O’Brien added: “The two fillies we were training for it (Nassau) are Joan Of Arc, who won the Diane, and Empress Josephine.
“Joan Of Arc has been progressing lovely all season and we’ve been looking at this with her for a good while.
“Empress Josephine could step up to a mile and a quarter to run it as well. That’s not definite, but it’s very possible.”
Robbie Power has confirmed he will not be riding at next week’s Galway festival due to upcoming surgery on an old back injury. A former Grand National winning jockey, Power tweeted on Monday that he hoped to be back riding for the Listowel Festival in September.
“Unfortunately I have to undergo surgery this week on an old back injury and won’t be fit for next week’s Galway Festival. Disappointing but hopefully will be back in September in time for Listowel,” wrote Power.
The Meath jockey has enjoyed numerous Group 1 successes over the years, winning the Aintree Grand National aboard Silver Birch in his second ride in the race in 2007.
He enjoyed a bumper year in 2017, winning the Cheltenham Gold Cup and the Punchestown Gold Cup on the Jessica Harrington-trained Sizing John.
We hope that followers of Yeowsa took our advice and stuck with Collin Morikawa, who is the new Open Champion and he intends to take a breather and drink in the history of his achievement – but he will let his caddie choose what gets put in the Claret Jug. We advised him at 33/1 pre-tournament start.
The American, who won the 2020 US PGA Championship on just his second major start, held his nerve to keep compatriot Jordan Spieth at bay on the closing stretch and become the first player to win two different majors on debut.
He eventually finished two shots clear of Spieth on 15 under and became only the second person after Tiger Woods to win the Open and US PGA before the age of 25.
And having restrained himself all week, he is planning a celebration before heading home.
“I think when you make history – and I’m 24 years old – it’s hard to grasp, and it’s hard to really take it in,” he said.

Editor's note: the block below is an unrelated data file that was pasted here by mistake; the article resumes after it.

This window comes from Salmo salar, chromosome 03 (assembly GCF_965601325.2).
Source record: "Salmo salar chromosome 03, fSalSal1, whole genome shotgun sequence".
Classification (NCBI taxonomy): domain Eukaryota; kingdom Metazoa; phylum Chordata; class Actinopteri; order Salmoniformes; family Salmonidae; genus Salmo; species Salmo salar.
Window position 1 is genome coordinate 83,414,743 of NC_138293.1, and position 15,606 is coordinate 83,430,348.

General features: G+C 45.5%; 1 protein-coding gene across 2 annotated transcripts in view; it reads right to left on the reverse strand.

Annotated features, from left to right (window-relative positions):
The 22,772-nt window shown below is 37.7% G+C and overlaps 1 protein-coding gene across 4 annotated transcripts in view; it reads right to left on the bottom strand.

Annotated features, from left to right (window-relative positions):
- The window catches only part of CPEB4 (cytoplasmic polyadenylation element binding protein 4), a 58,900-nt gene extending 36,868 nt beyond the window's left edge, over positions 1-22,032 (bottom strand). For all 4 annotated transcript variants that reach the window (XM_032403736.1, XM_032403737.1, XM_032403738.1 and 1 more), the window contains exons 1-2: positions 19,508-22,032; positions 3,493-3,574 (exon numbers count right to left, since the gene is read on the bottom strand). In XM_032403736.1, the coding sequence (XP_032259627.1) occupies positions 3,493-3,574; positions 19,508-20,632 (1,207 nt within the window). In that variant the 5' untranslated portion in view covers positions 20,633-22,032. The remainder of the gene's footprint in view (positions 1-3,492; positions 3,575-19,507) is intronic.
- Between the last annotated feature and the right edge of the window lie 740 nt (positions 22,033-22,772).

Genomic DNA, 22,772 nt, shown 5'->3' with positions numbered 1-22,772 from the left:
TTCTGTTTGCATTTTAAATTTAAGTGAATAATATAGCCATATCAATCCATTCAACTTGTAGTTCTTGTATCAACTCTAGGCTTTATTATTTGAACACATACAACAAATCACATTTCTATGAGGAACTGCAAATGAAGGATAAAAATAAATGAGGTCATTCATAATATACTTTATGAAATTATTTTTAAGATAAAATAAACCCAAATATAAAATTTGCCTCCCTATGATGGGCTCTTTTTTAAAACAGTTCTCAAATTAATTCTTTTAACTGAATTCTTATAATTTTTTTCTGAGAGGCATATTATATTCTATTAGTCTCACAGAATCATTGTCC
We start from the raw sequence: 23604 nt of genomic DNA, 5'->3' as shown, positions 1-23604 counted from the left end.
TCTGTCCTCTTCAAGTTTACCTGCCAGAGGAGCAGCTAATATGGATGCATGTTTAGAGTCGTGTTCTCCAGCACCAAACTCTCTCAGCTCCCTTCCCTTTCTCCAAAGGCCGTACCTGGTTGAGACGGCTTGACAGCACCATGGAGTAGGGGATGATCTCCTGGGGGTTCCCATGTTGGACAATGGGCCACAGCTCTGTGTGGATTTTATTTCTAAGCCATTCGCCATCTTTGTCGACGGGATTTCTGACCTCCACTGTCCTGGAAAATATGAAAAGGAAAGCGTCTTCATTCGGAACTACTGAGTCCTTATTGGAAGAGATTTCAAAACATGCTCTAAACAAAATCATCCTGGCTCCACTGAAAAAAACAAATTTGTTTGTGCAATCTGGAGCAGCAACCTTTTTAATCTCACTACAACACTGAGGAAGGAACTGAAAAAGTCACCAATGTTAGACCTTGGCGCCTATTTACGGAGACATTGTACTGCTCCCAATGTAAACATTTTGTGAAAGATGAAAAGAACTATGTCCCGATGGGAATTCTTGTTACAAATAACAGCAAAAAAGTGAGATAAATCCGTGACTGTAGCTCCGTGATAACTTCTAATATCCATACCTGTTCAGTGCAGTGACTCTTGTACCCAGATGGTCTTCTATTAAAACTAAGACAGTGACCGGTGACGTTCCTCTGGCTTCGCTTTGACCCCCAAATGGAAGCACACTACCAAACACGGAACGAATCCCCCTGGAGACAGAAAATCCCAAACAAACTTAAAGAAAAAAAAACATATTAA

“At 24 it’s so hard to look back at the two short years that I have been a pro and see what I’ve done because I want more.
“I enjoy these moments and I love it and I want to teach myself to embrace it a little more.
“We’ve been staying at the hotel right by the course. Every night I see all the caddies drink, and I’m like ‘Man, I really want to drink, but I hold back. I hold back on tournament week’.
“It’s JJ’s (caddie JJ Jakovac) birthday. I’m going to let him decide (what drink to put in the Claret Jug).”
While Morikawa may have been staying away from the alcohol this week, his success seems to have been partly fuelled by fast food.
“The secret? Well, I never do this, but I had a burger for four straight days, so my body is probably feeling it. I know my body’s feeling it,” he added.
“I think I just enjoy these moments and I talk about it so much that we love what we do.”
When Morikawa recorded his breakthrough major win at the US PGA at Harding Park in San Francisco it was in front of no fans as Covid-19 restrictions were still in full force.
So to do it in front of full grandstands – 30,000 people were allowed into Royal St George’s every day this week – was a delight for the American and he was also able to use that fact to answer those who questioned his ability to perform under pressure.
“The nerves are definitely up there, but you channel these nerves into excitement and energy, and that puts you away from like a fear factor into ‘This is something I want’,” he added.
“I had nothing to prove. It’s just to you guys (the media). I’m just answering it for you guys that we can play in front of fans.
“They are some of the best fans I’ve ever seen. They truly understand the game. They appreciate the game. We owe them a huge thank you.”
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Hurricane Lane backed up his Irish Derby victory with a majestic display to win the Grand Prix de Paris at ParisLongchamp.